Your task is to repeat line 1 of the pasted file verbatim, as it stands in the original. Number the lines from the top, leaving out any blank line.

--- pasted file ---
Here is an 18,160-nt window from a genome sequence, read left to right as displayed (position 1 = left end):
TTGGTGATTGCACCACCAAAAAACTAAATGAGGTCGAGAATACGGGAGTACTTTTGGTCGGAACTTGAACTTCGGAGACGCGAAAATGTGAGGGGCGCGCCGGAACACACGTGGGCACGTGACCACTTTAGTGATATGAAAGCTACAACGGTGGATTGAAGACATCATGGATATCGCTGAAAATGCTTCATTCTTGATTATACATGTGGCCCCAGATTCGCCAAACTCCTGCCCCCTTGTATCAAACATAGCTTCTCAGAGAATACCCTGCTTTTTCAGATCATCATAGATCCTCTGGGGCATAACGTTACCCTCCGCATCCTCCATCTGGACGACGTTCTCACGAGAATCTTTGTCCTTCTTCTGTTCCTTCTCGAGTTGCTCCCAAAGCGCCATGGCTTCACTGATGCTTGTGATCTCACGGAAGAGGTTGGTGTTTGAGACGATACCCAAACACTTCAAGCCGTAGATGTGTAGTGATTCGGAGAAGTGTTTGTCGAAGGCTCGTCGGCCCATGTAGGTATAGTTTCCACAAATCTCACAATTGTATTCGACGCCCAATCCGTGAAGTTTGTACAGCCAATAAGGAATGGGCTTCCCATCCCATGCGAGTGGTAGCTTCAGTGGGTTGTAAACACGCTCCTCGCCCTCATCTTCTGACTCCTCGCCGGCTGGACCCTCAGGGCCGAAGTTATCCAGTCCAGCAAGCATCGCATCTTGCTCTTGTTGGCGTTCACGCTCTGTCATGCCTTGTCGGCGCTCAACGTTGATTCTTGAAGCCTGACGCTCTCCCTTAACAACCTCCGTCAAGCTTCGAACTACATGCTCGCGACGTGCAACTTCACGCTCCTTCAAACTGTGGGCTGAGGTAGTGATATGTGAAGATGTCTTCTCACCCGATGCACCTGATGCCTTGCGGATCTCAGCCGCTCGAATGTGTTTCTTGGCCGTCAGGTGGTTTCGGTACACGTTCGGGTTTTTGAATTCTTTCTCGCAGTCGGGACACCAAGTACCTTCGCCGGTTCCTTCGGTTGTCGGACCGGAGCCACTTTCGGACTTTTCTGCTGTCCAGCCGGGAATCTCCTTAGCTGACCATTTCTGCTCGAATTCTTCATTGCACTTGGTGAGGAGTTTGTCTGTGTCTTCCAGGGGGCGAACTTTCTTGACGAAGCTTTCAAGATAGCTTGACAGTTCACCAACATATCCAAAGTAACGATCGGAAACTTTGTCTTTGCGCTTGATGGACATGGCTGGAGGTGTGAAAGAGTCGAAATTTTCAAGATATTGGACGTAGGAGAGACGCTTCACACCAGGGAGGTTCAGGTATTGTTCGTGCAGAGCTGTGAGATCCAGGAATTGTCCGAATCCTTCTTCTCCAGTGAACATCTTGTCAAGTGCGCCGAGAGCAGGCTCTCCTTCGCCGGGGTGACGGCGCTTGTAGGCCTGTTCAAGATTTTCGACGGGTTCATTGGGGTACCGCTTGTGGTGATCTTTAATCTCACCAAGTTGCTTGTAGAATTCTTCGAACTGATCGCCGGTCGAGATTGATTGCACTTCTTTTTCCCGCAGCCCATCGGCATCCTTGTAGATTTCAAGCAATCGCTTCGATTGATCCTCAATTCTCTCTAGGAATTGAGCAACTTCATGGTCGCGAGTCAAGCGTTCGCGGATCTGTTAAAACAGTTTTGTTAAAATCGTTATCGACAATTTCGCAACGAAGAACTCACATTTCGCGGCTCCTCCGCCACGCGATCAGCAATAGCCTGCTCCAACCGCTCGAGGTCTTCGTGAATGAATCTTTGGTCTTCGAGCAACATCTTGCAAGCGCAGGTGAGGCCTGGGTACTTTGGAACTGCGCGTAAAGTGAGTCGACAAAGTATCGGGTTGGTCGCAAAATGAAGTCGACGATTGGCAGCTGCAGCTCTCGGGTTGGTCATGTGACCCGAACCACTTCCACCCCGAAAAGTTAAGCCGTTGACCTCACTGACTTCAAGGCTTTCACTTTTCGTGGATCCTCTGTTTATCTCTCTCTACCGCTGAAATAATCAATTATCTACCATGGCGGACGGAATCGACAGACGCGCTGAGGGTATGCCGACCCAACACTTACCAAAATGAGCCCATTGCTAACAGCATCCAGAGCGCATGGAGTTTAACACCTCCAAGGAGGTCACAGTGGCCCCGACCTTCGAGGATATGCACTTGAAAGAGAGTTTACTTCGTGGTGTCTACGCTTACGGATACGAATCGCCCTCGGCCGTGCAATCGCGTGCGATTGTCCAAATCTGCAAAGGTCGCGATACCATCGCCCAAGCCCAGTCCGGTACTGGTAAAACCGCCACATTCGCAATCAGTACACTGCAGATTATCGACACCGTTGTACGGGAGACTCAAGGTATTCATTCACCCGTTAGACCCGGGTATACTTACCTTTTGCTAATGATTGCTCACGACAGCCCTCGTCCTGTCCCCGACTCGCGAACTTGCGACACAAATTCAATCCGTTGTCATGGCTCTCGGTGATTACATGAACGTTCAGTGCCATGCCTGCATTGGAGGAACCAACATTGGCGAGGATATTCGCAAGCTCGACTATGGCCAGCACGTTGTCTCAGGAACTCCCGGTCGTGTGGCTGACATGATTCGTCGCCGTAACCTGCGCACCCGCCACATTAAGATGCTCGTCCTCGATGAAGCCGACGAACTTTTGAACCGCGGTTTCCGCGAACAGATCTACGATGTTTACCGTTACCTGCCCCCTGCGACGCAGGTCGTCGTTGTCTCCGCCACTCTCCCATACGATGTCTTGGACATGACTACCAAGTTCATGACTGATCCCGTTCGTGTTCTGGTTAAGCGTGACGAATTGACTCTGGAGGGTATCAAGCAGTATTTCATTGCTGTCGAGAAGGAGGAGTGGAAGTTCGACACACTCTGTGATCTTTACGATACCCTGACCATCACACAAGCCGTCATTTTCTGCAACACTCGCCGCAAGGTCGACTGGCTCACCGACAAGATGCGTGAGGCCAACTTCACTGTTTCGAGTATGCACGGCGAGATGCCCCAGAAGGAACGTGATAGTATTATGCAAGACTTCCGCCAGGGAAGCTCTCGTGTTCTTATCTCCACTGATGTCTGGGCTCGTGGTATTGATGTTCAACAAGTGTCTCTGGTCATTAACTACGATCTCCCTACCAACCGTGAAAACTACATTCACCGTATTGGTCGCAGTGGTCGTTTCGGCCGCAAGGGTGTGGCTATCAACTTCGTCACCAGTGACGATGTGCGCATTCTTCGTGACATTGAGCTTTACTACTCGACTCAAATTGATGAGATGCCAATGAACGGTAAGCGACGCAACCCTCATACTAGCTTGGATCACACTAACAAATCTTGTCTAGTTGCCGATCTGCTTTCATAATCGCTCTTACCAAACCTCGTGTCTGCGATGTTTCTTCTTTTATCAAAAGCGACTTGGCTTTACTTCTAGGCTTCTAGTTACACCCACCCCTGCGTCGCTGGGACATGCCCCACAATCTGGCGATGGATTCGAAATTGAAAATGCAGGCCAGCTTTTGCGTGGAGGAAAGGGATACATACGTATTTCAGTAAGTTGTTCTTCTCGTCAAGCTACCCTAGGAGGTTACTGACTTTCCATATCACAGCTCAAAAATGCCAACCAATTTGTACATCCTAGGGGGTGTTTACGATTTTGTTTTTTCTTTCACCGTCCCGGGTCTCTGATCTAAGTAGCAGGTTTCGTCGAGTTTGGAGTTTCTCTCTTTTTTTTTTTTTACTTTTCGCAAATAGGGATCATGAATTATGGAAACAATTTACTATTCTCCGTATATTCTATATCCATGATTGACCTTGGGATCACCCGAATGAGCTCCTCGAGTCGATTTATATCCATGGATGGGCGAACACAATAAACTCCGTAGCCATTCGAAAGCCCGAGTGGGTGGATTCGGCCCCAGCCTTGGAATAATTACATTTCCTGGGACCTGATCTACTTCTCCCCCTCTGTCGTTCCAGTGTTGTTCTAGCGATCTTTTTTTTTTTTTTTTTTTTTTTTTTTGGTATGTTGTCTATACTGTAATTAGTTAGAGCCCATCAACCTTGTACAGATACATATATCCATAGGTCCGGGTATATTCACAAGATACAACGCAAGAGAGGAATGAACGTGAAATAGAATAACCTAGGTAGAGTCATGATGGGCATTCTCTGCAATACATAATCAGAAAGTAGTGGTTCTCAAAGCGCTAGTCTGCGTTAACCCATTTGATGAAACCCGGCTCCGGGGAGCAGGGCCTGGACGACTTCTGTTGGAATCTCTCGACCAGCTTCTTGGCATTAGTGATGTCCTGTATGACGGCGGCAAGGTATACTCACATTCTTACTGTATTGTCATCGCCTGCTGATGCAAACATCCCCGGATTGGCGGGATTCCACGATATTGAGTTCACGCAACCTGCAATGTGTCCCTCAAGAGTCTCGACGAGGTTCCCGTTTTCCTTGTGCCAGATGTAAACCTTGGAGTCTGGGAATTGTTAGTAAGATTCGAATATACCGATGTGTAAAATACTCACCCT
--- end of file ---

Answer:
Here is an 18,160-nt window from a genome sequence, read left to right as displayed (position 1 = left end):